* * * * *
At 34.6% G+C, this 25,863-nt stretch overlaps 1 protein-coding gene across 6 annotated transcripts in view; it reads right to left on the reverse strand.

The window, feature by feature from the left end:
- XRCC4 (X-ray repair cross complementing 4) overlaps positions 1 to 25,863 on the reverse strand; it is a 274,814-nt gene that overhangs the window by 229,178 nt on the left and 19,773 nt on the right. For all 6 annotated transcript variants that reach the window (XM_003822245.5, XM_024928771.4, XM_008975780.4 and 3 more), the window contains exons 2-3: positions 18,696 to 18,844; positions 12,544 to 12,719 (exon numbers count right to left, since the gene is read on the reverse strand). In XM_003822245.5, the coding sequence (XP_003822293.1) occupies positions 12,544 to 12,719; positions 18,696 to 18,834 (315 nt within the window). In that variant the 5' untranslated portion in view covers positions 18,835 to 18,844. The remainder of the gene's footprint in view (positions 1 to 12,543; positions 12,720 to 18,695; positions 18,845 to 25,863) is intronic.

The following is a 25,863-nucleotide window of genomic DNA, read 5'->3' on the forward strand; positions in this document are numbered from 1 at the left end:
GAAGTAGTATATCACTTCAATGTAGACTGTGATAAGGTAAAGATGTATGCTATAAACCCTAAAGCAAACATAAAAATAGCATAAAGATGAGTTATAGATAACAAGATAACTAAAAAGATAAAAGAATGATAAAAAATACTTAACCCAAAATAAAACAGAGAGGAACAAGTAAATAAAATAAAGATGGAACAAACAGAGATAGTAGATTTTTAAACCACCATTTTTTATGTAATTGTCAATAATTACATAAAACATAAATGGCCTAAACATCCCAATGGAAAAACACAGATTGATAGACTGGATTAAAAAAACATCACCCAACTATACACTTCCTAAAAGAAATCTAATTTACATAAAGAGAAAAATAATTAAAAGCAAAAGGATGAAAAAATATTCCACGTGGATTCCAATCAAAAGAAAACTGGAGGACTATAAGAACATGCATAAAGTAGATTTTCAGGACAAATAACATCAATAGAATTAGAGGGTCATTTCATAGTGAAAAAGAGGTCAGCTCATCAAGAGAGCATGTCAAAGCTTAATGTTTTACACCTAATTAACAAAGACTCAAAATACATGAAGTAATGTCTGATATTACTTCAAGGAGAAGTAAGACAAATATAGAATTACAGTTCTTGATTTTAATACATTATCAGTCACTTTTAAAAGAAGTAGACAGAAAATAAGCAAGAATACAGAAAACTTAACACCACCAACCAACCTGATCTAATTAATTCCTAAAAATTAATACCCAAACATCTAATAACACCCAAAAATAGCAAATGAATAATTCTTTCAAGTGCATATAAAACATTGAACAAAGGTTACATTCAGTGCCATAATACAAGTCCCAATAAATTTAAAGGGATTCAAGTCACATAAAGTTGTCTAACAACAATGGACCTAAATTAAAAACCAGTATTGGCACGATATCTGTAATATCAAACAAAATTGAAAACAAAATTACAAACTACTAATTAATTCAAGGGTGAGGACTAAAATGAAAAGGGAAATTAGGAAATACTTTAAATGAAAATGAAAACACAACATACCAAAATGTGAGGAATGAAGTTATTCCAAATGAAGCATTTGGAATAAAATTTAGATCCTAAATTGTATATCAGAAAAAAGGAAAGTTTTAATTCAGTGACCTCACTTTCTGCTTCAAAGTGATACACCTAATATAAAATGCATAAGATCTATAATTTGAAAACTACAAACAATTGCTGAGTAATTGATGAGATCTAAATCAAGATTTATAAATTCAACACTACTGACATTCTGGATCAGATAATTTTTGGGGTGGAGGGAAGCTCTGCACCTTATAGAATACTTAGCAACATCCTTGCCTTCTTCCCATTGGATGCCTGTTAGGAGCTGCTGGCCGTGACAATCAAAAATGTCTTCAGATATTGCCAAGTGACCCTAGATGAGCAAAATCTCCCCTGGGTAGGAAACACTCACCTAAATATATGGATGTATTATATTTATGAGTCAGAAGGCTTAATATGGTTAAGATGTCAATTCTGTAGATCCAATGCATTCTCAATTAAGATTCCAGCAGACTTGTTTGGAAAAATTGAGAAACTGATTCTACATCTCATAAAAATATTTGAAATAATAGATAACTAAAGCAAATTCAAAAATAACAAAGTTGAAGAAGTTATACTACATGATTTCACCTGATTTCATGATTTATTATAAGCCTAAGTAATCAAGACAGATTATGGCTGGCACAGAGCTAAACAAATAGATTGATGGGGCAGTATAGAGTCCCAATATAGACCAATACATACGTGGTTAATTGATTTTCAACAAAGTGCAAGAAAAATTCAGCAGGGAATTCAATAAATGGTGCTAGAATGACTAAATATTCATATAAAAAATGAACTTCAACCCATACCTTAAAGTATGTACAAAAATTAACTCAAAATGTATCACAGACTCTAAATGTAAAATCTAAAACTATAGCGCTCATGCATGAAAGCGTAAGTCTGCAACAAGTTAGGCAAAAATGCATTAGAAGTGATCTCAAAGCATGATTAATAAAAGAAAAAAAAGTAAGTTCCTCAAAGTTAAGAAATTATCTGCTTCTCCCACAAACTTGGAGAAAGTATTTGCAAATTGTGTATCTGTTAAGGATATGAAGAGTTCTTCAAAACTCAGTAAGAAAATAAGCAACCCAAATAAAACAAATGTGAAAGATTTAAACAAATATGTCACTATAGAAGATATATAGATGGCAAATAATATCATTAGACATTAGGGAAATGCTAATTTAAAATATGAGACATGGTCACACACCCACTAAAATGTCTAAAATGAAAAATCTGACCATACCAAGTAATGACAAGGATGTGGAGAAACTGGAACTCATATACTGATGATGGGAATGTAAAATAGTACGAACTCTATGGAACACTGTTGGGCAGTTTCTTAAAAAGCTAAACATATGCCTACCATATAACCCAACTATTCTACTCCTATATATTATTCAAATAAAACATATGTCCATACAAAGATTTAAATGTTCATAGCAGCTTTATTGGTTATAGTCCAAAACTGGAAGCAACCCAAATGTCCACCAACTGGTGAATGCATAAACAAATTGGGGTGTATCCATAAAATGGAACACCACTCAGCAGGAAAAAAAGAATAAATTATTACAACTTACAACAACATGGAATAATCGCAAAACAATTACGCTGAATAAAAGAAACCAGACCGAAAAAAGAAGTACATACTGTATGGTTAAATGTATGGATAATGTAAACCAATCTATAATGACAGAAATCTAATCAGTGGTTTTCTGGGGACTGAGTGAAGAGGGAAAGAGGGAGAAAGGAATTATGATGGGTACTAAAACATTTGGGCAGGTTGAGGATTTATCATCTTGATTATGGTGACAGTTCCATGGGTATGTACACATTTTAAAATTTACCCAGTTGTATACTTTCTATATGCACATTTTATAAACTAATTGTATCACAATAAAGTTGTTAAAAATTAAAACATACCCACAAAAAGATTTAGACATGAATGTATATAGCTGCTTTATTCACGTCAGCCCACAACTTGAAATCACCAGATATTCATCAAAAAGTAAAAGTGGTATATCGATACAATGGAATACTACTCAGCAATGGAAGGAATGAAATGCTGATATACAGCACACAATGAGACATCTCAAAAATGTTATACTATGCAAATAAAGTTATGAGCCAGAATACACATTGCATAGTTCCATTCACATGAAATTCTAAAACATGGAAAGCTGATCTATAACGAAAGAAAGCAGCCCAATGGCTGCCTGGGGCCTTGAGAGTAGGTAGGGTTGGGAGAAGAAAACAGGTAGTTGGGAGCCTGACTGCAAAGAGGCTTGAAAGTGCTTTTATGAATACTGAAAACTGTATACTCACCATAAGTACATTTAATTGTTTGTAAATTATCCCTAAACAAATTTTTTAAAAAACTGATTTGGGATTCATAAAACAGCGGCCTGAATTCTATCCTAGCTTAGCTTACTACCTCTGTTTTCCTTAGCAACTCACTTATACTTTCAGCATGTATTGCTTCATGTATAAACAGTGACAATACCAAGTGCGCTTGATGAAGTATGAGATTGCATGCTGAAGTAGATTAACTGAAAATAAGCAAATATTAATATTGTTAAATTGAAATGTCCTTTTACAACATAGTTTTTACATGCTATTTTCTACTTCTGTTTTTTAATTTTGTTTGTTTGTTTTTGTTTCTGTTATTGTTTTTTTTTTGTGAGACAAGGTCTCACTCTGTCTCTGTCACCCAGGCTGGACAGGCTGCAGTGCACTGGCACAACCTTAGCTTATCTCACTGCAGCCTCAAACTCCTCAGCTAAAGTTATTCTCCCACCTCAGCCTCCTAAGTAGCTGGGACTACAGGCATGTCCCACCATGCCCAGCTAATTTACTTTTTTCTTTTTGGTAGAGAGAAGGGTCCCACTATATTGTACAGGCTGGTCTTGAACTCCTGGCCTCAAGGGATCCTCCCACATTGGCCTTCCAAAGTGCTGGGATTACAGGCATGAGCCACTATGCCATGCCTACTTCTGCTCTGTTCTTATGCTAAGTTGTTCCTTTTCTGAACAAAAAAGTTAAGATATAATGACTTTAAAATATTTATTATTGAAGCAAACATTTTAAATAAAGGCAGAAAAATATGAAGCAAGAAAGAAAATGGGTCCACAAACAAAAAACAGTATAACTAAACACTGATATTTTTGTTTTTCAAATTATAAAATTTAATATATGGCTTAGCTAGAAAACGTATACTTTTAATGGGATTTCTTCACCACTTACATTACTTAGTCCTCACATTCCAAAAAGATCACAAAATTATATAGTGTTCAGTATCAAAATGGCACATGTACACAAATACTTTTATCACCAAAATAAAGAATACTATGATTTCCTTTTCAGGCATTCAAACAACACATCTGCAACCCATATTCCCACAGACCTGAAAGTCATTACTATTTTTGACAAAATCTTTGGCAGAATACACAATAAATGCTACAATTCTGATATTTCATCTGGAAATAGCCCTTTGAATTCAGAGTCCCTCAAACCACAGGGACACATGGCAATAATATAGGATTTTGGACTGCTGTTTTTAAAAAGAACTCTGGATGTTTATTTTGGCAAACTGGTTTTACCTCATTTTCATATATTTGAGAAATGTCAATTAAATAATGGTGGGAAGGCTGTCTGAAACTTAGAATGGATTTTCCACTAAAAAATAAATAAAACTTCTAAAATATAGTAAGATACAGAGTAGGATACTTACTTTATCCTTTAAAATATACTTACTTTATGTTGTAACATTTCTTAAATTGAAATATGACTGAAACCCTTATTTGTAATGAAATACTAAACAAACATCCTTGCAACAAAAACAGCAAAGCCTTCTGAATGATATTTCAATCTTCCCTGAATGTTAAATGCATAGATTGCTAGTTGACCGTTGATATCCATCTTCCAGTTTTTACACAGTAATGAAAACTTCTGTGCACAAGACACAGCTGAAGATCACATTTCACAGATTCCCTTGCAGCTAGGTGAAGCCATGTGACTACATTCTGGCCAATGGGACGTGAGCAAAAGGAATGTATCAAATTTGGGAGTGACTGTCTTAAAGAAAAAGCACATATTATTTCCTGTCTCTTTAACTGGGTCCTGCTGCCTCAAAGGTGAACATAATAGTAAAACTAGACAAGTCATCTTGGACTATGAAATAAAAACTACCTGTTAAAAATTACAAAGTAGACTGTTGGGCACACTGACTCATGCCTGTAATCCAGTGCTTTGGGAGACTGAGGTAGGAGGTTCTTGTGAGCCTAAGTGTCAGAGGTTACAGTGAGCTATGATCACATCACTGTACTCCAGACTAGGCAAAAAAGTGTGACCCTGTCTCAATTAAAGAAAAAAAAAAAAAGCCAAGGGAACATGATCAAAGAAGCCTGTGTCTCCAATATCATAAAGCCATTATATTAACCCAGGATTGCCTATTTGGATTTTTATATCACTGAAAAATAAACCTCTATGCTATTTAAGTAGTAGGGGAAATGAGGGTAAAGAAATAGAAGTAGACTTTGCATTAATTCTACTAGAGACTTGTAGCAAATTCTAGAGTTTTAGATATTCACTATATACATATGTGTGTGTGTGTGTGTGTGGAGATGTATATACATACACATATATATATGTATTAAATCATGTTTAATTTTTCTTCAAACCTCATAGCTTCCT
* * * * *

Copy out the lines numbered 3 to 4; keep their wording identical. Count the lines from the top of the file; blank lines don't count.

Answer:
- XRCC4 (X-ray repair cross complementing 4) overlaps positions 1 to 25,863 on the reverse strand; it is a 274,814-nt gene that overhangs the window by 229,178 nt on the left and 19,773 nt on the right. For all 6 annotated transcript variants that reach the window (XM_003822245.5, XM_024928771.4, XM_008975780.4 and 3 more), the window contains exons 2-3: positions 18,696 to 18,844; positions 12,544 to 12,719 (exon numbers count right to left, since the gene is read on the reverse strand). In XM_003822245.5, the coding sequence (XP_003822293.1) occupies positions 12,544 to 12,719; positions 18,696 to 18,834 (315 nt within the window). In that variant the 5' untranslated portion in view covers positions 18,835 to 18,844. The remainder of the gene's footprint in view (positions 1 to 12,543; positions 12,720 to 18,695; positions 18,845 to 25,863) is intronic.

The following is a 25,863-nucleotide window of genomic DNA, read 5'->3' on the forward strand; positions in this document are numbered from 1 at the left end: